Business rates: up or down?

6 February 2017
What was claimed

Business rates are set to rise for more than 500 businesses from 1st April 2017.

Our verdict

That’s correct, although rates are set to fall for many others.

What was claimed

There’s been a reduction in the quantity of business rates across the board in total.

Our verdict

That’s correct. In the past few years a combination of increased reliefs, threshold changes and caps on business rate increases have reduced the amount businesses are paying overall.

On the BBC Today programme, the Secretary of State for Business, Energy and Industrial Strategy said that business rates were going down overall:

“There's been a reduction in the quantity of business rates across the board in total.”

Greg Clark MP, 23 January 2017

He was countered by the interviewer:

“Well hang on, there’s been big rises for more than 500 businesses.”

BBC Today, 23 January 2017

Both these claims are correct; the interviewer and Mr Clark were talking past each other.

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The revaluation on 1 April isn’t meant to push up business rates overall

Business rates are a tax on businesses, based on the value of the property they occupy. The Valuation Office Agency assesses the rent a property could be let for at a specific date, what's called its 'rateable value', and local councils charge a portion of this at a rate set by the government, called the 'multiplier', minus any reliefs they have in place locally.

Every few years properties are revalued, and the next one is set to come in to force on 1 April. It will push the ‘rateable value’ of some properties up and others down to reflect how property prices have changed.

The last revaluation was in 2010, based on property prices in 2008. Now, rates are being updated to reflect property values in 2015.

It’s true that some industries will be hard hit by increased rates this time roundincluding many rural industries, as some media outlets have reported.

But the difficulties of ‘more than 500 businesses’ are one part of a wider story. Overall, rising and falling tax bills after a revaluation are designed to balance each other out.

For example, business rates in London are generally set to rise, while rates across much of the north of England will fall.

And, as some have observed, these rate changes are a reflection on the way the property market has changed rather than a direct outcome of decisions from central government.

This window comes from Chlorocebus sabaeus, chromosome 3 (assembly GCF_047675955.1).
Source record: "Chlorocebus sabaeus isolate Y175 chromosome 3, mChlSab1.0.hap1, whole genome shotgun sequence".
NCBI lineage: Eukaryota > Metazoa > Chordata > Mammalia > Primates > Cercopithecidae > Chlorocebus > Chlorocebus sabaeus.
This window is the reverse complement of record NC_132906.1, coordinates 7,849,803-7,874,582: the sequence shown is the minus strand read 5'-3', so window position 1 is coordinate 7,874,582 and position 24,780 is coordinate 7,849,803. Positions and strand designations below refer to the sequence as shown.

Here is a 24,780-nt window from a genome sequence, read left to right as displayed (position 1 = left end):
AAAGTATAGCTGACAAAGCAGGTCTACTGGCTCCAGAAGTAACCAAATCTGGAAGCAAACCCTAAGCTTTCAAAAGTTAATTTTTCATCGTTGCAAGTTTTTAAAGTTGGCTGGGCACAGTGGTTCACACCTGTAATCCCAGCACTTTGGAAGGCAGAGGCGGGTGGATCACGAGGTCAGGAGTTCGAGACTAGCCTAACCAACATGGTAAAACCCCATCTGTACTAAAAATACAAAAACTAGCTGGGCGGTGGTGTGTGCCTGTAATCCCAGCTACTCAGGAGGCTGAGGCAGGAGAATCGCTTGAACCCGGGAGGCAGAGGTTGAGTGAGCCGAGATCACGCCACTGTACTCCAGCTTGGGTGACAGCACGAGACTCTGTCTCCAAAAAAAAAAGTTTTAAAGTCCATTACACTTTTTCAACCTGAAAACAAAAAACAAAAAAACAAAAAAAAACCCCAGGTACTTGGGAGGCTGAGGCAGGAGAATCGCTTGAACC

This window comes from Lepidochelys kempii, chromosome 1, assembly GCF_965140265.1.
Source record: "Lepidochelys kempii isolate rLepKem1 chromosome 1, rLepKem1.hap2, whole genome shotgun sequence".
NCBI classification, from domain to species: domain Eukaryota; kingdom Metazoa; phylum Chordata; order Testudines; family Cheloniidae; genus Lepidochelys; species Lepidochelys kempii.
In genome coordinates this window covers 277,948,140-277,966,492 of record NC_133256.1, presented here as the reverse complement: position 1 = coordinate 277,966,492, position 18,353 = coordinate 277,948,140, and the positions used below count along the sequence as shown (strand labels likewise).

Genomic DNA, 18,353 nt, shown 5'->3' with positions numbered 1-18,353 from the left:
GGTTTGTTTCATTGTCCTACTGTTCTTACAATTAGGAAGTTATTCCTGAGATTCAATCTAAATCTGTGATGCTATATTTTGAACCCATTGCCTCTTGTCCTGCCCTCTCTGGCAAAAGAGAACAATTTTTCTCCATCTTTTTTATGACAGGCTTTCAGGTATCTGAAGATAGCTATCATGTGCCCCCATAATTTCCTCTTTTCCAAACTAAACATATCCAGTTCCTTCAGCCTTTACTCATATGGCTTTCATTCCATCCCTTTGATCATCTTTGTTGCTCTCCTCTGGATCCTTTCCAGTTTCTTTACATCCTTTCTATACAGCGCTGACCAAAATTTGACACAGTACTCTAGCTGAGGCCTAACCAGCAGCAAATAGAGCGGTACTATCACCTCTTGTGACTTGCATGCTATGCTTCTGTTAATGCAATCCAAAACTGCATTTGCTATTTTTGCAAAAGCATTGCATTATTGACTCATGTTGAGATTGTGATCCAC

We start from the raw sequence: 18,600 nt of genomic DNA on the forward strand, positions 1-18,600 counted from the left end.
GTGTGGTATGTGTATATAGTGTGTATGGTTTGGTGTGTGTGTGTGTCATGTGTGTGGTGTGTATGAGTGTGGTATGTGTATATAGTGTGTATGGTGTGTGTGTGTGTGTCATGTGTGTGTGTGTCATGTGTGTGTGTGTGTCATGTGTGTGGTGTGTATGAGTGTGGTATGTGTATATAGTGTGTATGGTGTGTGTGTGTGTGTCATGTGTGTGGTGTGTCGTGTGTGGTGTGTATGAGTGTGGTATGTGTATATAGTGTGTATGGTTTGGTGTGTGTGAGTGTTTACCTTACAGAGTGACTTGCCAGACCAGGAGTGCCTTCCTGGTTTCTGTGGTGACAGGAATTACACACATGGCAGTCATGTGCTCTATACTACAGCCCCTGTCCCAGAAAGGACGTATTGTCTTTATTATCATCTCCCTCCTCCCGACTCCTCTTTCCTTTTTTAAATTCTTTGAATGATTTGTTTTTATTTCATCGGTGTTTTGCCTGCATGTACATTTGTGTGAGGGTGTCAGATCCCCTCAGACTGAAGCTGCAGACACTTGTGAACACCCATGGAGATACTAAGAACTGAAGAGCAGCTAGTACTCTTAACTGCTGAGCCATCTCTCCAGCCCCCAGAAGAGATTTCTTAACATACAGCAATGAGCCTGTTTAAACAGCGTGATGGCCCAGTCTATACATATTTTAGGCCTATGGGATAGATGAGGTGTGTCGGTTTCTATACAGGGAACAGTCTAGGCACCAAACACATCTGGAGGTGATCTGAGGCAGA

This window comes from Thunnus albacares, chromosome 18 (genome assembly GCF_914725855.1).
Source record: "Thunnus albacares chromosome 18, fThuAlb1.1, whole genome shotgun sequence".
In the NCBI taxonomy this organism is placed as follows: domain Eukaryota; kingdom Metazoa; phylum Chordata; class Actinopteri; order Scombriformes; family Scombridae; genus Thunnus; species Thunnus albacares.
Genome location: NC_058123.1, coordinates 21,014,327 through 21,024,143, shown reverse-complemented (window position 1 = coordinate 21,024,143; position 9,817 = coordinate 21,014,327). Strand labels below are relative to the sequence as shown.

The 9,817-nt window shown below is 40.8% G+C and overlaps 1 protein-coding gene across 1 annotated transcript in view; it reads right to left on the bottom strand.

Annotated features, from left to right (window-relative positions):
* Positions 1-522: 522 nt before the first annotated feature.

To soften the impact of the change, the government is offering ‘transitional relief’ for some businesses over the next few years, although critics say that these schemes won’t be enough.

Government policies have cut business rates in the past few years

In the past few years, the government has made a series of deliberate policy decisions to cap or cut business rates for particular businesses and areas. The Institute for Fiscal Studies, a think tank which focuses on tax policy, told us that the combined effect of these will be to have cut the overall burden on UK businesses.

So it’s fair to say that ‘there's been a reduction in the quantity of business rates across the board in total’.

Local Authorities have the power to give business rate discounts too. They’ve been able to do this whenever they like since 2012, although reports suggested only 18 out of 326 local councils offered them in 2012-13.

It’s hard to say whether past take-up will be a good guide to how many councils will offer local rate reliefs in future. The government hopes that the shift to a system where local councils keep 100% of business rate revenues will encourage them to offer rate cuts in a way that will grow the local economy (and so increase the tax they collect overall).

A note on inflation

Finally, from 2020 business rates will rise with a newer measure of inflation. That’s likely to slow down annual rate increases by a small amount as well.

Update 6 February 2017

This article was updated on to include more detail on how business rates are set.

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